Cobb County weather forecast for Wednesday, August 23, 2023

Cobb forecast Christmas image: Photo of Veterans Memorial Highway on a clear day with the Cobb County Courier logo and the words "Weather forecast"

The National Weather Service forecasts sunny skies here in Cobb County on Wednesday, August 23, 2023, with a high near 93 degrees.

The National Weather Service has also issued an air quality alert under code orange for Cobb County and other parts of the region.

What does the extended forecast have in store?

This forecast is centered on Dobbins Air Reserve Base in Marietta.


Sunny, with a high near 93. Heat index values as high as 99. East wind 5 to 10 mph, with gusts as high as 20 mph. 



Mostly clear, with a low around 71. East wind around 5 mph. 


Sunny, with a high near 95. Heat index values as high as 101. Southeast wind around 5 mph becoming northwest in the afternoon. 

Thursday Night

Mostly clear, with a low around 72. West wind around 5 mph becoming southwest after midnight. 


Sunny and hot, with a high near 97. Northwest wind 5 to 10 mph. 

Friday Night

Mostly clear, with a low around 74.


Sunny and hot, with a high near 97.

Saturday Night

Mostly clear, with a low around 73.


A 20 percent chance of showers and thunderstorms after 2 p.m. Sunny, with a high near 94.

Sunday Night

A 20 percent chance of showers and thunderstorms before 2 a.m. Partly cloudy, with a low around 71.


A 30 percent chance of showers and thunderstorms. Mostly sunny, with a high near 88.

Monday Night

A 30 percent chance of showers and thunderstorms. Partly cloudy, with a low around 69.


A 40 percent chance of showers and thunderstorms. Mostly sunny, with a high near 86.

What was the climate like in the latest reporting period?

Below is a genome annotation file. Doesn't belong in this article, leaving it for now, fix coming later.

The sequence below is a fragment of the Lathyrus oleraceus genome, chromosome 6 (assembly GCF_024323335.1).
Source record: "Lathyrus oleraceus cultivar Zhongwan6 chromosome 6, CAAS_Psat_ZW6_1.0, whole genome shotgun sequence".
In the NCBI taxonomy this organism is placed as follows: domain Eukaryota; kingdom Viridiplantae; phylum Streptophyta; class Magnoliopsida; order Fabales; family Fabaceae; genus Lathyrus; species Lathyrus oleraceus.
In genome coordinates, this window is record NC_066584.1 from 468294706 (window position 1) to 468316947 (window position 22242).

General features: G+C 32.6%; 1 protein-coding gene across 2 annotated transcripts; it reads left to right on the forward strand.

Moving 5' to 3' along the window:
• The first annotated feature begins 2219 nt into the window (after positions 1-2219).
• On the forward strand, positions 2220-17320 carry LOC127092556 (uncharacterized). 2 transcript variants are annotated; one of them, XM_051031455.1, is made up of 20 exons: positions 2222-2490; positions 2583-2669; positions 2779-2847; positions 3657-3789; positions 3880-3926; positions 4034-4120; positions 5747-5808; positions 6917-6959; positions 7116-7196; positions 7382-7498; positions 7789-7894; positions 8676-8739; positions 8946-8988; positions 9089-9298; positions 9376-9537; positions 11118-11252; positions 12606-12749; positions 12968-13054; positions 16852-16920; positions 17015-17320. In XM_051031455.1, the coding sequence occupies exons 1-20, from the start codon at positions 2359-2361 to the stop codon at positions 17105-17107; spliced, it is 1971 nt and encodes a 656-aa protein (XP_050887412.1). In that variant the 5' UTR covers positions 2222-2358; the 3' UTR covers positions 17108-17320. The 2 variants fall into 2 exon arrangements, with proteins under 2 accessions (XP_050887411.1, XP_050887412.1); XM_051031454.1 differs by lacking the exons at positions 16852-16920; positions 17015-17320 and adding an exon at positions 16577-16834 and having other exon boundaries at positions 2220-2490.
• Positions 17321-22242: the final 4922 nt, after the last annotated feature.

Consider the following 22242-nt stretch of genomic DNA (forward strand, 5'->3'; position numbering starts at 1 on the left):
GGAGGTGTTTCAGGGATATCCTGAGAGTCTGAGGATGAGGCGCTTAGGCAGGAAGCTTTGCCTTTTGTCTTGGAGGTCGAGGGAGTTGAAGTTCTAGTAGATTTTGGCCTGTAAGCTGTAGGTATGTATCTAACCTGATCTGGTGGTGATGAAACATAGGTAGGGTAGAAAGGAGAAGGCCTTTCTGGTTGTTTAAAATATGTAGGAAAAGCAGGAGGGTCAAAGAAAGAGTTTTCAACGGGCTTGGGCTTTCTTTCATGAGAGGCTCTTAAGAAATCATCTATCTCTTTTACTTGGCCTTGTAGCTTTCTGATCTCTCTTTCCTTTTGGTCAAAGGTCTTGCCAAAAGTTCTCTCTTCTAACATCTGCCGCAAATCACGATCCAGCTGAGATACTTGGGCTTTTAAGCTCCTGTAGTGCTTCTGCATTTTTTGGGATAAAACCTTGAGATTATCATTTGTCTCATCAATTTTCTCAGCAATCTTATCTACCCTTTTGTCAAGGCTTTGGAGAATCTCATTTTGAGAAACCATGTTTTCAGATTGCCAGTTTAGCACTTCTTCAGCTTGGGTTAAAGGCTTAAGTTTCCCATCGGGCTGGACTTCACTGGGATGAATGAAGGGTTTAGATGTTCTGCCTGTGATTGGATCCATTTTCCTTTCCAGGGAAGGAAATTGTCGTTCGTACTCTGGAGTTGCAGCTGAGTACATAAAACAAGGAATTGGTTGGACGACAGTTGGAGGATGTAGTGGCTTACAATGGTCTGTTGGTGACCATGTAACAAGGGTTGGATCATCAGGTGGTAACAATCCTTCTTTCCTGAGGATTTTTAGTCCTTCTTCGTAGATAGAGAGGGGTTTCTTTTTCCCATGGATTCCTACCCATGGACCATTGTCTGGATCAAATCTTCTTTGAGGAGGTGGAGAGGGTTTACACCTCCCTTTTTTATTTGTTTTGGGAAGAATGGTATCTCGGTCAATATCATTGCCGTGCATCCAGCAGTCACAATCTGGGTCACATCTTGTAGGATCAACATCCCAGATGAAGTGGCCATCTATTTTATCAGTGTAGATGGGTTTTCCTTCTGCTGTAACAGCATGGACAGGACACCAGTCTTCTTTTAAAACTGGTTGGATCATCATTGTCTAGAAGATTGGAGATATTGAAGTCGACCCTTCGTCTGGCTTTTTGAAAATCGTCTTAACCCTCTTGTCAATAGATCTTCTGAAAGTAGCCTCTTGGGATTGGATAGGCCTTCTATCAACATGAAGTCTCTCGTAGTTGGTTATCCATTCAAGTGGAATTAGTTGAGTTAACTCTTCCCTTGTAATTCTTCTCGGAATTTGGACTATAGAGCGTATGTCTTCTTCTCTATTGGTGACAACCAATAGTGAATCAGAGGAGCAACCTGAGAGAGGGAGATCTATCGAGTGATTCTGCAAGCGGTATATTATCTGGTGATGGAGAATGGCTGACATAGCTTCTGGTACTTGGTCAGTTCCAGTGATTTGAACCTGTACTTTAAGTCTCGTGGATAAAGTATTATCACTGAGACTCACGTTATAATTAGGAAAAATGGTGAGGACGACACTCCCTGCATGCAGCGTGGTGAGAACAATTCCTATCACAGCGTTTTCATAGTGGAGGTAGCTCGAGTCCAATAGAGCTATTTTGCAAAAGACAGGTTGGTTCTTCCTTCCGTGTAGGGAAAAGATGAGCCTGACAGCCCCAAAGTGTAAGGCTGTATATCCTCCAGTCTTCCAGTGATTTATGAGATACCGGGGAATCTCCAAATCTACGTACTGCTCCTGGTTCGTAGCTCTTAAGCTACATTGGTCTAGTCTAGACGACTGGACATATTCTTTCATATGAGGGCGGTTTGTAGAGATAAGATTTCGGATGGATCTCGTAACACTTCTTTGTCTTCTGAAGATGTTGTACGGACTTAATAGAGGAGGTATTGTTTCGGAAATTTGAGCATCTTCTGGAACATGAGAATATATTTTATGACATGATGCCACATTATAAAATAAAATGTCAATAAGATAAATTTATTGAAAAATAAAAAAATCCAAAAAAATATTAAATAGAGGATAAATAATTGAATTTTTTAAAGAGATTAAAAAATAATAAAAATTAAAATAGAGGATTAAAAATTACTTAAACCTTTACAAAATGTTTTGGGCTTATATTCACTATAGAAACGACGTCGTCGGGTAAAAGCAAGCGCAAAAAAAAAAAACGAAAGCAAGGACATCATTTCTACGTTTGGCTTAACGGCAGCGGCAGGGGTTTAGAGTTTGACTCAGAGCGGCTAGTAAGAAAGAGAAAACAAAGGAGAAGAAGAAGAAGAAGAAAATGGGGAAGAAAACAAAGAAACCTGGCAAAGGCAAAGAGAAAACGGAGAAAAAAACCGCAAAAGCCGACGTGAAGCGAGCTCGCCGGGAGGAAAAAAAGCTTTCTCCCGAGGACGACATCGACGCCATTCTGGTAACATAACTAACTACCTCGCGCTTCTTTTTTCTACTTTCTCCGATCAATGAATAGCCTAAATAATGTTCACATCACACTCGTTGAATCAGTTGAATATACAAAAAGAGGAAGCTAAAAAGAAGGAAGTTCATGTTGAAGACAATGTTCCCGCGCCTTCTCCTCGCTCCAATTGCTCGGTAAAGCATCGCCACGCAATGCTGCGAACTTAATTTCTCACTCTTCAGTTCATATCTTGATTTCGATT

The NWS climate summary for metro Atlanta has now been updated with July 2023 figures.

In an article entitled What is the Difference between Climate and Weather?, the National Ocean Service describes the difference as follows:

“Weather is what you see outside on any particular day. So, for example, it may be 75° degrees and sunny or it could be 20° degrees with heavy snow. That’s the weather.

“Climate is the average of that weather. For example, you can expect snow in the Northeast in January or for it to be hot and humid in the Southeast in July. This is climate. The climate record also includes extreme values such as record high temperatures or record amounts of rainfall. If you’ve ever heard your local weather person say “today we hit a record high for this day,” she is talking about climate records.

“So when we are talking about climate change, we are talking about changes in long-term averages of daily weather. In most places, weather can change from minute-to-minute, hour-to-hour, day-to-day, and season-to-season. Climate, however, is the average of weather over time and space.”

The climate report for the Atlanta area for the previous month shows how much departure from the average temperatures that month represents. The average temperature for a date is the average over a 30-year period.

DateMax TempMin TempAverageDeparture from normPrecipitation

Climate Almanac for metro Atlanta